|US20060216822 *||Apr 28, 2006||Sep 28, 2006||Histogenics Corporation||Method for preparation of neo-cartilage constructs|
|US20060229735 *||Oct 14, 2005||Oct 12, 2006||The Cleveland Clinic Foundation||Device for tissue engineering|
|US20070098754 *||Oct 28, 2005||May 3, 2007||Medtronic, Inc.||Method and article to restore function to GI or urinary tract of a patient|
|US20080154233 *||Dec 20, 2006||Jun 26, 2008||Zimmer Orthobiologics, Inc.||Apparatus for delivering a biocompatible material to a surgical site and method of using same|
|US20080207561 *||Jan 31, 2008||Aug 28, 2008||Utecht Ronald E||Novel biomaterials and a method for making and using same|
|US20080300681 *||Dec 14, 2007||Dec 4, 2008||Gino Rigotti||Biological tissue growth through induced tensile stress|
|US20090012629 *||Apr 11, 2008||Jan 8, 2009||Isto Technologies, Inc.||Compositions and methods for tissue repair|
|US20090018655 *||Jul 13, 2007||Jan 15, 2009||John Brunelle||Composite Implant for Surgical Repair|
|US20090092674 *||Sep 19, 2008||Apr 9, 2009||Integra Lifesciences Corporation||Flowable wound matrix and its preparation and use|
|US20090215176 *||Feb 25, 2009||Aug 27, 2009||Clemson University||Differential Pressure Pump System|
|US20090270346 *||Oct 29, 2009||Medtronic, Inc.||Protective gel based on chitosan and oxidized polysaccharide|
|US20090291911 *||Apr 23, 2009||Nov 26, 2009||Medtronic, Inc.||Rehydratable polysaccharide particles and sponge|
|US20100042197 *||Oct 2, 2007||Feb 18, 2010||Arterion Ab||Preparation of hollow cellulose vessels|
|US20100063599 *||Mar 11, 2010||Pegasus Biologics, Inc.||Device for soft tissue repair or replacement|
|US20100160948 *||Feb 26, 2010||Jun 24, 2010||Allergan, Inc.||Biological tissue growth through induced tensile stress|
|US20100161052 *||Feb 26, 2010||Jun 24, 2010||Allergan, Inc.||Biological tissue growth through induced tensile stress|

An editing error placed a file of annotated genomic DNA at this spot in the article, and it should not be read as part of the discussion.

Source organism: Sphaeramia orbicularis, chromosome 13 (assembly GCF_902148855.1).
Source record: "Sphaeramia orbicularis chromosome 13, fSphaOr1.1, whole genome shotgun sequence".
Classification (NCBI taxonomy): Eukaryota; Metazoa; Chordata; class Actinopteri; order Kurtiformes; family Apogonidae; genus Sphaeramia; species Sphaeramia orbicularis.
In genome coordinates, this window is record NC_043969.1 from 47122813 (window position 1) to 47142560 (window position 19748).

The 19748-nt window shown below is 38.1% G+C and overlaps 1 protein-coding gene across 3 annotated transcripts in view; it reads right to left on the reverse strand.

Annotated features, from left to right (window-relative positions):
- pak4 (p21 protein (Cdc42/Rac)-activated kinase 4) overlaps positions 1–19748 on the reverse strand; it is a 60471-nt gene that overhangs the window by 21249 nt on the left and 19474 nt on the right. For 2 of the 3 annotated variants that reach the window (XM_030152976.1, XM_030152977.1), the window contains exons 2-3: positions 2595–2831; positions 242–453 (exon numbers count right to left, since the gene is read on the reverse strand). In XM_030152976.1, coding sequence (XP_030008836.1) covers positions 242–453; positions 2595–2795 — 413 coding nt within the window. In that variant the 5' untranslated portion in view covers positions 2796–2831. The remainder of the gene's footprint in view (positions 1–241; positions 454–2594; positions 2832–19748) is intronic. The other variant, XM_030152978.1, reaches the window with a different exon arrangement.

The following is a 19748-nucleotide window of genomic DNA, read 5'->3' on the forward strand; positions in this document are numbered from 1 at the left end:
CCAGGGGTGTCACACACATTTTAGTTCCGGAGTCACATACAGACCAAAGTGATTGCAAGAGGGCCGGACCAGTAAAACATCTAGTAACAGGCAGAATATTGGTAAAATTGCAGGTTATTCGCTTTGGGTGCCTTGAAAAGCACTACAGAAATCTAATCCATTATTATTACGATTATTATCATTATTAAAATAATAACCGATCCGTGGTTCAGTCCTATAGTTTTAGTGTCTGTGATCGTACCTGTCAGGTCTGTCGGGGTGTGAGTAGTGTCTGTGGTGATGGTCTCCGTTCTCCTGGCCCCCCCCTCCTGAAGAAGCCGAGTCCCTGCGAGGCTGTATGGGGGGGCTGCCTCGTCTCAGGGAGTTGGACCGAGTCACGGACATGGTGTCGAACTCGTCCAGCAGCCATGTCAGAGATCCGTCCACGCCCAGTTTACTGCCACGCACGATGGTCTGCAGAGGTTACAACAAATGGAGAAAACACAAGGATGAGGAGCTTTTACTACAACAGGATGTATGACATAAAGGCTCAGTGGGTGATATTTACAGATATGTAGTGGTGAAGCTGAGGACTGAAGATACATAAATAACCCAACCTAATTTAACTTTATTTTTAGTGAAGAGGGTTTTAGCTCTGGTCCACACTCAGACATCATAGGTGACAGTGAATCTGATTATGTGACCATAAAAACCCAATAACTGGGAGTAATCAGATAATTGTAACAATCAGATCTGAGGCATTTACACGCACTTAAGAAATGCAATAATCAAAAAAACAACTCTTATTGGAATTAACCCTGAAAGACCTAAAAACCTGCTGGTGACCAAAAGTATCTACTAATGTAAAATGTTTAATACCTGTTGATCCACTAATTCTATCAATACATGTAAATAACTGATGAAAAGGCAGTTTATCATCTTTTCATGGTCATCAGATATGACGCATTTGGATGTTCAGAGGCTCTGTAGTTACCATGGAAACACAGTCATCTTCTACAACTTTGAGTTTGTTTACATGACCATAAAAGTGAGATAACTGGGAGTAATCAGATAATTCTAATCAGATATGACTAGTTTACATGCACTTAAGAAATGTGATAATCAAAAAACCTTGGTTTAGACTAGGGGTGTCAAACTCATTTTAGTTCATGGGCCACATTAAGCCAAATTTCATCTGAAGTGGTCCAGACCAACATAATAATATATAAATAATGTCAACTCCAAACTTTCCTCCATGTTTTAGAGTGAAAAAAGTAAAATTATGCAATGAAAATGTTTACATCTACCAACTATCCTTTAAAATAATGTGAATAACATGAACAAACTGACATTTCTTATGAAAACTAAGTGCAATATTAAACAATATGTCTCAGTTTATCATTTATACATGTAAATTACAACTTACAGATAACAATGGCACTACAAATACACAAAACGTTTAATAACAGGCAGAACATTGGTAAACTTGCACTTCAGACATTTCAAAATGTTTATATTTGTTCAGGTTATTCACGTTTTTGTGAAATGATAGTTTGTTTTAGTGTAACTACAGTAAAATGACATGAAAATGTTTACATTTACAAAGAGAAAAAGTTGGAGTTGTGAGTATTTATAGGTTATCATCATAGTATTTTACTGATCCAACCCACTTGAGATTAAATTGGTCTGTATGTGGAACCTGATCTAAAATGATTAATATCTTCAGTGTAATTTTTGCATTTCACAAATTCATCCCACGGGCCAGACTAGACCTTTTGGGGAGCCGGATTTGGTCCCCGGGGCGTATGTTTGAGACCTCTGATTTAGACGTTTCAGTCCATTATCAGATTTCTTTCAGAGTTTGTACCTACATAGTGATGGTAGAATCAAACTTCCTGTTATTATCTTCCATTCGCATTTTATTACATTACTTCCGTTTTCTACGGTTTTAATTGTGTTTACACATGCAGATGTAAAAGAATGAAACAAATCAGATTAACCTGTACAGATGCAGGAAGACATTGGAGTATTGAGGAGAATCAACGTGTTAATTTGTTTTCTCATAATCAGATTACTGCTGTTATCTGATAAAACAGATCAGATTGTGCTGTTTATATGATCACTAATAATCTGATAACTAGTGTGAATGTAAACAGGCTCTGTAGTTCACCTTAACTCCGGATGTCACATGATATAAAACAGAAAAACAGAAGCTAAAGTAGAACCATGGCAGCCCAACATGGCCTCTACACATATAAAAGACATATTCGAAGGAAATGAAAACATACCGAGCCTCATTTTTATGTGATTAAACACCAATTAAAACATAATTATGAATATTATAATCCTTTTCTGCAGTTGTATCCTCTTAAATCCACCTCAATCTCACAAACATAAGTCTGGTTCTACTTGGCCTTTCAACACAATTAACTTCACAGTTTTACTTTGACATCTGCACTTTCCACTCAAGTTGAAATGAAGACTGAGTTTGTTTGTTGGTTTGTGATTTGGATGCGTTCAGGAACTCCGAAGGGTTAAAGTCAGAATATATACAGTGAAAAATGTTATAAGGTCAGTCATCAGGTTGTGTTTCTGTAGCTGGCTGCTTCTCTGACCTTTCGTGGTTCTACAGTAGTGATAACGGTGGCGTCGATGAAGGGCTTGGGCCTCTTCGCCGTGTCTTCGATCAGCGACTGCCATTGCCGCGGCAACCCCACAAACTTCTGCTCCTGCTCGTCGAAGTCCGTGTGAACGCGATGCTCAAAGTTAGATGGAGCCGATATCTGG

|US20100249924 *||Sep 30, 2010||Allergan, Inc.||Bioerodible matrix for tissue involvement|
|US20100305696 *||May 23, 2008||Dec 2, 2010||The Trustees Of Columbia University In The City Of New York||Hybrid soft tissue implants from progenitor cells and biomaterials|
|US20110008442 *||Feb 26, 2009||Jan 13, 2011||Board Of Regents, The University Of Texas System||Dendritic Macroporous Hydrogels Prepared by Crystal Templating|
|US20110150846 *||Jul 2, 2009||Jun 23, 2011||Allergan, Inc.||Compositions and methods for tissue filling and regeneration|
|US20110172611 *||Jul 14, 2011||Yoo James J||Delivery system|
|US20110207175 *||Oct 2, 2009||Aug 25, 2011||Mc2 Cell Aps||Multi-culture bioreactor system|
|US20130309771 *||Aug 16, 2011||Nov 21, 2013||Kiyatec Inc.||Bioreactor system|
|CN101934092A *||Aug 27, 2010||Jan 5, 2011||中国人民解放军第三军医大学第一附属医院||Injection-type cartilage bionic matrix for regenerative repair of cartilage and method for using same|
|EP2425816A2||Jan 31, 2008||Mar 7, 2012||Allergan, Inc.||A pharmaceutical composition for use in treating an ocular disease or condition and a method for producing the composition|
|EP2623132A1||Jul 18, 2008||Aug 7, 2013||The Board of Trustees of the University of Illionis||Temporal release of growth factors from 3d micro rod scaffolds for tissue regeneration|
|WO2008124126A1||Apr 8, 2008||Oct 16, 2008||Wake Forest University Health Sciences||Oxygen-generating compositions for enhancing cell and tissue survival in vivo|
|WO2009012021A1 *||Jun 23, 2008||Jan 22, 2009||Pegasus Biologics, Inc.||Composite implant for surgical repair|
|WO2010148275A2||Jun 18, 2010||Dec 23, 2010||Kiyatec, Llc||Bioreactor system|
|WO2011070529A2||Dec 9, 2010||Jun 16, 2011||Universidade Do Minho||Dextrin hydrogel for biomedical applications|
|WO2012064369A1||Nov 10, 2011||May 18, 2012||Tengion, Inc.||Injectable formulations for organ augmentation|
|WO2014066699A1||Oct 24, 2013||May 1, 2014||Tengion, Inc.||Renal cell populations and uses thereof|
|U.S. Classification||623/8, 623/23.76, 424/424, 623/11.11, 424/722, 623/23.72|
|International Classification||A61L27/48, A61L27/50, A61F2/02, A61L27/52, A61L27/56, A61F2/28, A61F2/30, A61F2/12, A61F2/44, A61F2/00|
|Cooperative Classification||A61F2002/30062, A61F2/28, A61L27/48, A61F2/30756, A61L27/56, A61F2002/2817, A61F2310/00982, A61F2310/00365, A61L27/50, A61F2210/0004, A61F2/3099, A61F2/442, A61L27/52, A61F2/0059|
|European Classification||A61L27/48, A61L27/56, A61L27/50, A61L27/52|
|Oct 15, 2001||AS||Assignment|
Owner name: CHARLOTTE-MECKLENBURG HOSPITAL AUTHORITY, D/B/A CA
Free format text: ASSIGNMENT OF ASSIGNORS INTEREST;ASSIGNOR:BURG, KAREN J.L.;REEL/FRAME:012266/0110
Effective date: 20010821
|Jan 23, 2008||AS||Assignment|
Owner name: CLEMSON UNIVERSITY RESEARCH FOUNDATION, SOUTH CARO
Free format text: ASSIGNMENT OF ASSIGNORS INTEREST;ASSIGNOR:CAROLINAS MEDICAL CENTER;REEL/FRAME:020393/0909
Effective date: 20050420
|Jul 31, 2009||FPAY||Fee payment|
Year of fee payment: 4
|Jul 31, 2013||FPAY||Fee payment|
Year of fee payment: 8